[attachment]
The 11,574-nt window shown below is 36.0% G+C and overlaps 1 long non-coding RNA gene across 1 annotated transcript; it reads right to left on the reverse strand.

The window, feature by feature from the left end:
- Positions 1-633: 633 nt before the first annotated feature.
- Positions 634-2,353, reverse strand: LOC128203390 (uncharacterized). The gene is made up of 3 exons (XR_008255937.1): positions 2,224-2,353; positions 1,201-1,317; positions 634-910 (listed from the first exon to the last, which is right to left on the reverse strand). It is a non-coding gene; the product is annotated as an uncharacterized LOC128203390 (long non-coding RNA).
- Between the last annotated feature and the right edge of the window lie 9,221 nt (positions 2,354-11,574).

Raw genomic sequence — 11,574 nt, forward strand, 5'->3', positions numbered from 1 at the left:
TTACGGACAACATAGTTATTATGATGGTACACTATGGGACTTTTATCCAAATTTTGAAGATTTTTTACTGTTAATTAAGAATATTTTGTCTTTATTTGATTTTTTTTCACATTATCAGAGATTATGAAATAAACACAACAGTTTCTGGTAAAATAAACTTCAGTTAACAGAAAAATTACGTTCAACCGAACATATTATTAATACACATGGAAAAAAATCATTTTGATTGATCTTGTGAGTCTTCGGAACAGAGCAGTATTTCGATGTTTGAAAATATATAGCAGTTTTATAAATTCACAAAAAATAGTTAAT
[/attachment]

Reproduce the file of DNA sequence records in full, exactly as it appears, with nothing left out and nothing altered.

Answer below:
The 11,574-nt window shown below is 36.0% G+C and overlaps 1 long non-coding RNA gene across 1 annotated transcript; it reads right to left on the reverse strand.

The window, feature by feature from the left end:
- Positions 1-633: 633 nt before the first annotated feature.
- Positions 634-2,353, reverse strand: LOC128203390 (uncharacterized). The gene is made up of 3 exons (XR_008255937.1): positions 2,224-2,353; positions 1,201-1,317; positions 634-910 (listed from the first exon to the last, which is right to left on the reverse strand). It is a non-coding gene; the product is annotated as an uncharacterized LOC128203390 (long non-coding RNA).
- Between the last annotated feature and the right edge of the window lie 9,221 nt (positions 2,354-11,574).

Raw genomic sequence — 11,574 nt, forward strand, 5'->3', positions numbered from 1 at the left:
TTACGGACAACATAGTTATTATGATGGTACACTATGGGACTTTTATCCAAATTTTGAAGATTTTTTACTGTTAATTAAGAATATTTTGTCTTTATTTGATTTTTTTTCACATTATCAGAGATTATGAAATAAACACAACAGTTTCTGGTAAAATAAACTTCAGTTAACAGAAAAATTACGTTCAACCGAACATATTATTAATACACATGGAAAAAAATCATTTTGATTGATCTTGTGAGTCTTCGGAACAGAGCAGTATTTCGATGTTTGAAAATATATAGCAGTTTTATAAATTCACAAAAAATAGTTAAT